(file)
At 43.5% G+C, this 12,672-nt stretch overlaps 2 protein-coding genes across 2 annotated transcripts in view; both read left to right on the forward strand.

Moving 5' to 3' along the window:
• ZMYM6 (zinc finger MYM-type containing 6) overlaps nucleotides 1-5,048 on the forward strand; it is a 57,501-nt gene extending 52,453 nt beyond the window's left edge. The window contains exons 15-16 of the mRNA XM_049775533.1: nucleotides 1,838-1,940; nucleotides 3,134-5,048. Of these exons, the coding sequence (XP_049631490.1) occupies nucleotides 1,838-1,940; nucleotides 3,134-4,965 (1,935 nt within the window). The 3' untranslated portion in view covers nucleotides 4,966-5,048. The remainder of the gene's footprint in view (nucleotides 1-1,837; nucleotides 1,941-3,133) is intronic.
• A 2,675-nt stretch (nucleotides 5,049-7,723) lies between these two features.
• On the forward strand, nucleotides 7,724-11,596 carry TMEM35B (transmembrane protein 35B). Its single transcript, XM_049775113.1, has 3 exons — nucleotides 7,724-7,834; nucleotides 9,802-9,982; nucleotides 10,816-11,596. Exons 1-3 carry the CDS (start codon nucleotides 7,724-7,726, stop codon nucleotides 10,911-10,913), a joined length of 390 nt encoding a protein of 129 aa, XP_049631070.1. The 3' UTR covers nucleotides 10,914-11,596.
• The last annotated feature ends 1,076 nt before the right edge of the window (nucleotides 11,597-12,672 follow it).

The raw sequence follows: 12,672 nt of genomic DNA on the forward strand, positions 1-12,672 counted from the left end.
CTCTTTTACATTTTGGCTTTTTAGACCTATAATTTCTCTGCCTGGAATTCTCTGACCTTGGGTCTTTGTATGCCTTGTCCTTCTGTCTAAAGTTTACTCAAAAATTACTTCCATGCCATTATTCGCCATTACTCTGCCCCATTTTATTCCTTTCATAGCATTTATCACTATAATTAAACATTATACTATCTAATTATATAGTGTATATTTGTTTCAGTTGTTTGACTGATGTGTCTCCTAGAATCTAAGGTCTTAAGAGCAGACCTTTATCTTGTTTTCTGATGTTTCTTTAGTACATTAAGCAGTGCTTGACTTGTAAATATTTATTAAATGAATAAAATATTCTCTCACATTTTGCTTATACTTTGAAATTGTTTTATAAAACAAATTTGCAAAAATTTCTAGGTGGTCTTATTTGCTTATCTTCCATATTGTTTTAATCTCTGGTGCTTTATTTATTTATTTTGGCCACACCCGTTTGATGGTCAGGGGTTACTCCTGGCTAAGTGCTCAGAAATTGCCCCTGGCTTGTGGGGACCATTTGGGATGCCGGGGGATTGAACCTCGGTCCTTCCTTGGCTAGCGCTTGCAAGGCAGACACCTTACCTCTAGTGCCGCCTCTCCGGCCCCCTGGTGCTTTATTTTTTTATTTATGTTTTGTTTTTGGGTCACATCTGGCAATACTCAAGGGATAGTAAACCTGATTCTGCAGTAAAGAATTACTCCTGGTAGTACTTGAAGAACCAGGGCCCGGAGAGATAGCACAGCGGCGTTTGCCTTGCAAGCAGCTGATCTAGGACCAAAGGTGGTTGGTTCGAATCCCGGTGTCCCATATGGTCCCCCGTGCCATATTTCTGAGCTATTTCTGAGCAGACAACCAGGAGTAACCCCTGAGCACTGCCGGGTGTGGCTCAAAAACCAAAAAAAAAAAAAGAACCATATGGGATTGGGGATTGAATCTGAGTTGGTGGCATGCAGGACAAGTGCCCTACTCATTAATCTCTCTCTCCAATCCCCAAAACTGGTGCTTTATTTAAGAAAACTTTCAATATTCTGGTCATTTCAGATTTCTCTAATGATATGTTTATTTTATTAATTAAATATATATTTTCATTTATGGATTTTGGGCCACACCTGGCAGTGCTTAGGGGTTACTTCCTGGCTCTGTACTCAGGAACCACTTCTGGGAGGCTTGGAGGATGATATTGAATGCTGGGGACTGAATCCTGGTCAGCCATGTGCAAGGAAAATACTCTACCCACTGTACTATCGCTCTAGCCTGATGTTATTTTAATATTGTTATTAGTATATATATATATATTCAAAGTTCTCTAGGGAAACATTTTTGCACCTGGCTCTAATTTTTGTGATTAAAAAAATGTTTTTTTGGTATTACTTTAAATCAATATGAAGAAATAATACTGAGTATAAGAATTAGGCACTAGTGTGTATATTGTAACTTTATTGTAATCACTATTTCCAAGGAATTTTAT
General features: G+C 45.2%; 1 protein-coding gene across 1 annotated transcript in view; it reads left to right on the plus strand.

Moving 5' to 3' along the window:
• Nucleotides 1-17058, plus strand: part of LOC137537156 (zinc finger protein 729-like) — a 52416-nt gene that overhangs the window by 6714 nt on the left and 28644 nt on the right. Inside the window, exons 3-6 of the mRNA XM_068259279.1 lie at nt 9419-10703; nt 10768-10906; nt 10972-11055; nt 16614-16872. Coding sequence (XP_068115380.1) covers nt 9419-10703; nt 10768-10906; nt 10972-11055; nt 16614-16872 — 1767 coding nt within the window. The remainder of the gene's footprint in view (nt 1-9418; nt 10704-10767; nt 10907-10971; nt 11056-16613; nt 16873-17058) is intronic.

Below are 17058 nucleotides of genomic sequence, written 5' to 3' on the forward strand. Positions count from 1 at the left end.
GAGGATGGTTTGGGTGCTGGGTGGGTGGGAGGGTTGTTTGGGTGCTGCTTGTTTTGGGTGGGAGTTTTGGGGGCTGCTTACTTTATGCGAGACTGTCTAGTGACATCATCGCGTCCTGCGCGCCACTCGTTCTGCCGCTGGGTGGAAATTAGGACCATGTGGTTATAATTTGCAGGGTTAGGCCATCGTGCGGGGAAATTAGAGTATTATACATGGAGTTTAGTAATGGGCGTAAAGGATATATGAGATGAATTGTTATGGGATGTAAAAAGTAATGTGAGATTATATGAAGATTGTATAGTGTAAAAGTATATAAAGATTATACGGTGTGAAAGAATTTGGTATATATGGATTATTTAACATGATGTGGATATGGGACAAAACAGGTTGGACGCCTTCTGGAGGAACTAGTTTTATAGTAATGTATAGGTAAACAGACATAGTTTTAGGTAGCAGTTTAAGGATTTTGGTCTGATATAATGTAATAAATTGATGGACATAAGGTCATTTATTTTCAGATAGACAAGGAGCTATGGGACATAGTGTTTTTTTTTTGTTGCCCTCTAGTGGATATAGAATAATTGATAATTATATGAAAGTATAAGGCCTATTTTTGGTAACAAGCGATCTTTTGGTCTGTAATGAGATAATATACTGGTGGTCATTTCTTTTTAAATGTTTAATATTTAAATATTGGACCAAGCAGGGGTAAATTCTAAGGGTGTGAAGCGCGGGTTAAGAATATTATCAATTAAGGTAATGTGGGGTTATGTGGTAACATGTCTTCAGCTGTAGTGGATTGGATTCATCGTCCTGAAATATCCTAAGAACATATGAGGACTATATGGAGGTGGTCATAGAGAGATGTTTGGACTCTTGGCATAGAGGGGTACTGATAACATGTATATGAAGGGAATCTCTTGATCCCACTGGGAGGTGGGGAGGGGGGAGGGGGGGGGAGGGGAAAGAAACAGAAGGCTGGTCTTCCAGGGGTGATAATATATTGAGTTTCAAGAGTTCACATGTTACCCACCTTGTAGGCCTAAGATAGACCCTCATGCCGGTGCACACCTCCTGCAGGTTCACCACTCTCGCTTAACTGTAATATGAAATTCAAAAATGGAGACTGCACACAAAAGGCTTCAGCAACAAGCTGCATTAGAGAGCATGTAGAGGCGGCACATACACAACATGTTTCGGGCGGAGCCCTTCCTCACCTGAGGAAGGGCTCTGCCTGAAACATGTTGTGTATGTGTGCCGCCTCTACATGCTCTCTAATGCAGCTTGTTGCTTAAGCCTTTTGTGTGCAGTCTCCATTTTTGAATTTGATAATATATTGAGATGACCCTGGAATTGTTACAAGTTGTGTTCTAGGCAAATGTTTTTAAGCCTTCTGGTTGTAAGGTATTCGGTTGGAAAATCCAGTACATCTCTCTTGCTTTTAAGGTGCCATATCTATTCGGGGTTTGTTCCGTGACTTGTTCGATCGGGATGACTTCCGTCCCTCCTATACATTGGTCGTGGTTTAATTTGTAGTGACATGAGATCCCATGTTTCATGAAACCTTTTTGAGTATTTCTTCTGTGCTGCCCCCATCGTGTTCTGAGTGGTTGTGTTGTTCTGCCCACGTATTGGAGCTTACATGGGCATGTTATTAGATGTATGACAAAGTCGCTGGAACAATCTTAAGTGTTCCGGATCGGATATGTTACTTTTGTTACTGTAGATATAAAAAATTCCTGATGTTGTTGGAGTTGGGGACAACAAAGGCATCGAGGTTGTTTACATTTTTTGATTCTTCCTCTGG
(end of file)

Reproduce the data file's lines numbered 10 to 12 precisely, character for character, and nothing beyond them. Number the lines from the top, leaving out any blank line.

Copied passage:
Moving 5' to 3' along the window:
• Nucleotides 1-17058, plus strand: part of LOC137537156 (zinc finger protein 729-like) — a 52416-nt gene that overhangs the window by 6714 nt on the left and 28644 nt on the right. Inside the window, exons 3-6 of the mRNA XM_068259279.1 lie at nt 9419-10703; nt 10768-10906; nt 10972-11055; nt 16614-16872. Coding sequence (XP_068115380.1) covers nt 9419-10703; nt 10768-10906; nt 10972-11055; nt 16614-16872 — 1767 coding nt within the window. The remainder of the gene's footprint in view (nt 1-9418; nt 10704-10767; nt 10907-10971; nt 11056-16613; nt 16873-17058) is intronic.

Below are 17058 nucleotides of genomic sequence, written 5' to 3' on the forward strand. Positions count from 1 at the left end.